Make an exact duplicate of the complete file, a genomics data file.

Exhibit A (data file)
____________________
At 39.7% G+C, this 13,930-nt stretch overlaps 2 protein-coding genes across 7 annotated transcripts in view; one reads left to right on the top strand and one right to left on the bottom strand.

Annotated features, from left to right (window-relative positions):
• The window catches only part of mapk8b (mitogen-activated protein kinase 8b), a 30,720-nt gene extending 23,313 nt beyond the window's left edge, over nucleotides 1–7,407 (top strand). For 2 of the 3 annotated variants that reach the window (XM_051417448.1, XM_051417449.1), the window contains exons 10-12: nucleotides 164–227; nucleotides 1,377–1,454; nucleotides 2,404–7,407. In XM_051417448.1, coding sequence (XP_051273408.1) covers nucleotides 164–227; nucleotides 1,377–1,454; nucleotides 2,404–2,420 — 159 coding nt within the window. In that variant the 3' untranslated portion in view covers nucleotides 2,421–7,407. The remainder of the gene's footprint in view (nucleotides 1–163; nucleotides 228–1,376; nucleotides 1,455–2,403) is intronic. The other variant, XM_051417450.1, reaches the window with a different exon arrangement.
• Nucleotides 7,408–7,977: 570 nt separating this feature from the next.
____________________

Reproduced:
At 39.7% G+C, this 13,930-nt stretch overlaps 2 protein-coding genes across 7 annotated transcripts in view; one reads left to right on the top strand and one right to left on the bottom strand.

Annotated features, from left to right (window-relative positions):
• The window catches only part of mapk8b (mitogen-activated protein kinase 8b), a 30,720-nt gene extending 23,313 nt beyond the window's left edge, over nucleotides 1–7,407 (top strand). For 2 of the 3 annotated variants that reach the window (XM_051417448.1, XM_051417449.1), the window contains exons 10-12: nucleotides 164–227; nucleotides 1,377–1,454; nucleotides 2,404–7,407. In XM_051417448.1, coding sequence (XP_051273408.1) covers nucleotides 164–227; nucleotides 1,377–1,454; nucleotides 2,404–2,420 — 159 coding nt within the window. In that variant the 3' untranslated portion in view covers nucleotides 2,421–7,407. The remainder of the gene's footprint in view (nucleotides 1–163; nucleotides 228–1,376; nucleotides 1,455–2,403) is intronic. The other variant, XM_051417450.1, reaches the window with a different exon arrangement.
• Nucleotides 7,408–7,977: 570 nt separating this feature from the next.